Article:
Can you practice being more empathetic—that is, the ability to sincerely understand and share someone else’s feelings? Jane McGonigal, world-renowned game designer and Director of Game Research and Development for the Institute for the Future, says you can. And she can tell you how.
In the 21st century, it is almost as likely that a student will play a video game as watch television or read a book.
Indeed, the Pew Research Center estimates that 97% of teenagers (as well as 60% of adults, according to the Entertainment Software Association) regularly play video games. These numbers indicate that modern video games have huge potential for helping young people better understand their world, and can increase their empathy for those around them.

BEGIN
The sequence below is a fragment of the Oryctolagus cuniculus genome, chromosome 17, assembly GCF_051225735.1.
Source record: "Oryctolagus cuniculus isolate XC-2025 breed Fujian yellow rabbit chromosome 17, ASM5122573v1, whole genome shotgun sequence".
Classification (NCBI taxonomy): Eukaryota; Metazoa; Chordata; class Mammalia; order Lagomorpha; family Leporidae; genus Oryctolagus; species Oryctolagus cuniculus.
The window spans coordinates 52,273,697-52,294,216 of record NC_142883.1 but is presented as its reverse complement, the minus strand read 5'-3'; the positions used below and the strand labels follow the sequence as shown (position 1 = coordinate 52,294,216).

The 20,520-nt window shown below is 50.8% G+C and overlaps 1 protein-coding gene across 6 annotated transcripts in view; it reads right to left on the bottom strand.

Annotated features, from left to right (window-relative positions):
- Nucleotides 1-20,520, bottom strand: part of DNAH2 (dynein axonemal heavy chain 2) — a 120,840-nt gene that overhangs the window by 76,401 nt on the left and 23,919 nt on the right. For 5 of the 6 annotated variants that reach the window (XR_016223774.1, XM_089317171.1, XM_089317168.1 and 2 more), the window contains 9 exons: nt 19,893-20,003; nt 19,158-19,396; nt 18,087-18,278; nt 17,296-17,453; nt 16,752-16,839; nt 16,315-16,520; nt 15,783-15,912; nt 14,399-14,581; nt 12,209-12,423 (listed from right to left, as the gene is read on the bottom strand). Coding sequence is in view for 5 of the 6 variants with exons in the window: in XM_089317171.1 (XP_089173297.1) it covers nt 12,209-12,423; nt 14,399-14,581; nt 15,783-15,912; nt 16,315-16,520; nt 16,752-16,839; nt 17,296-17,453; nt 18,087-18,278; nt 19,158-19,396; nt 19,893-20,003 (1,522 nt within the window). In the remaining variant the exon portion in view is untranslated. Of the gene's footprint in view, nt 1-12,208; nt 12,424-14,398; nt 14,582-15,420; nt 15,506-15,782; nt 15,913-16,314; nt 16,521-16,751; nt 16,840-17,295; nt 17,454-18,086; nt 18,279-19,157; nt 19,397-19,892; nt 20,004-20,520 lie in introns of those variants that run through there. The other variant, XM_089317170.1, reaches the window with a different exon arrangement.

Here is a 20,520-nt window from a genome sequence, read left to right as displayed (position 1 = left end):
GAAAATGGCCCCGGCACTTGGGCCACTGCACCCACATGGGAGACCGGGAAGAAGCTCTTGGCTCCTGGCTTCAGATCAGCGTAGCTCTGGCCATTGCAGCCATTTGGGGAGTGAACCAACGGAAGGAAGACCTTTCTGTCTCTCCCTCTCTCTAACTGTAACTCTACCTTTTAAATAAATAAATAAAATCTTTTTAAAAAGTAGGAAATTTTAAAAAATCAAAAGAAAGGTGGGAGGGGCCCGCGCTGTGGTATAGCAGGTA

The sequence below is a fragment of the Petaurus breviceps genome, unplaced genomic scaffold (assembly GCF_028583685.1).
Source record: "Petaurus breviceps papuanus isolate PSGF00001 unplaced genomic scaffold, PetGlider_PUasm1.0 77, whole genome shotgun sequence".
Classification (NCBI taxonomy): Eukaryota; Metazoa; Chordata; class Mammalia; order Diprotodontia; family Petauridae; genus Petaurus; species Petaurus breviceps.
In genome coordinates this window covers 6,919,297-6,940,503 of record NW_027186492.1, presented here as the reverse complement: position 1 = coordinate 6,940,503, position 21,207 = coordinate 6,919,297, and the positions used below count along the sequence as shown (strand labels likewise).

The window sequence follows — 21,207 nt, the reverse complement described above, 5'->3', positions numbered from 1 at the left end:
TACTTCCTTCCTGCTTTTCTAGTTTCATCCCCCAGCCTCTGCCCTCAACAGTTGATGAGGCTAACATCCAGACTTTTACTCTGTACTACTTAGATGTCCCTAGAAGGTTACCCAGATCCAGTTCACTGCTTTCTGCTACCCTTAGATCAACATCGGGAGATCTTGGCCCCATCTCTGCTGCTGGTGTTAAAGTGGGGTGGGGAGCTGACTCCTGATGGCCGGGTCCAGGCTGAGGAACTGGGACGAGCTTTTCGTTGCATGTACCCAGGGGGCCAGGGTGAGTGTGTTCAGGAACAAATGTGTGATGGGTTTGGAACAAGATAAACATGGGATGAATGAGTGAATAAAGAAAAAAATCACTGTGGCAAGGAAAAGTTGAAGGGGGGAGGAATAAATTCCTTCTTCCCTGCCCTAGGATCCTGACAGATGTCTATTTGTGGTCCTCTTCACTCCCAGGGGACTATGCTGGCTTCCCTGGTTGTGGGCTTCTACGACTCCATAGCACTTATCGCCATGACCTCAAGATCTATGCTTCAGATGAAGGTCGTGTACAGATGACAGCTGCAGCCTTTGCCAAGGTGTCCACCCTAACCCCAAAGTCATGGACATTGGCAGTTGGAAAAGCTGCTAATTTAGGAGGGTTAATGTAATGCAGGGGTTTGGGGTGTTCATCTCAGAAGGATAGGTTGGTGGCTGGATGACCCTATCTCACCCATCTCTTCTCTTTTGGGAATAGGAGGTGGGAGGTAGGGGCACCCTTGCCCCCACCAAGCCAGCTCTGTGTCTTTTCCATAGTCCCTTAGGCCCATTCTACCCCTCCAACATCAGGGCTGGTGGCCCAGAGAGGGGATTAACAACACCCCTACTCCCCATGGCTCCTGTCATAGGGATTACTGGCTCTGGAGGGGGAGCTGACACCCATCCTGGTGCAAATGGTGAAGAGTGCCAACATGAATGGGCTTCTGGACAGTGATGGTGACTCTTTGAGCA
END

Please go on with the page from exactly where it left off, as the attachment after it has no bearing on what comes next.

Several years ago I moved to Washington DC to work at a museum. As a lifelong Bostonian the idea of moving to another city, even one that was only 500 miles away, was like moving to another planet - Boston, after all, is the city where "everybody knows your name," whereas DC seemed to be the city to which people relocate in order to further political ambitions by working 16 hour days in dark Capitol Hill offices. However, despite the differences of city atmosphere, I grew to love my adopted home. The museums, political events, unique neighborhoods and Virginia just across the Potomac all held fascinating nooks that were waiting to be discovered. For the first few weeks I rode my bicycle endlessly on my days off, exploring the lesser known monuments and parks. It was also during this time that I realized whenever I wore my museum ID card I became a walking information booth for tourists on the street. As much as I thought I knew about the locations of monuments, museums, and other points of interest, I was aware that there was so much out there that I hadn’t even heard of yet.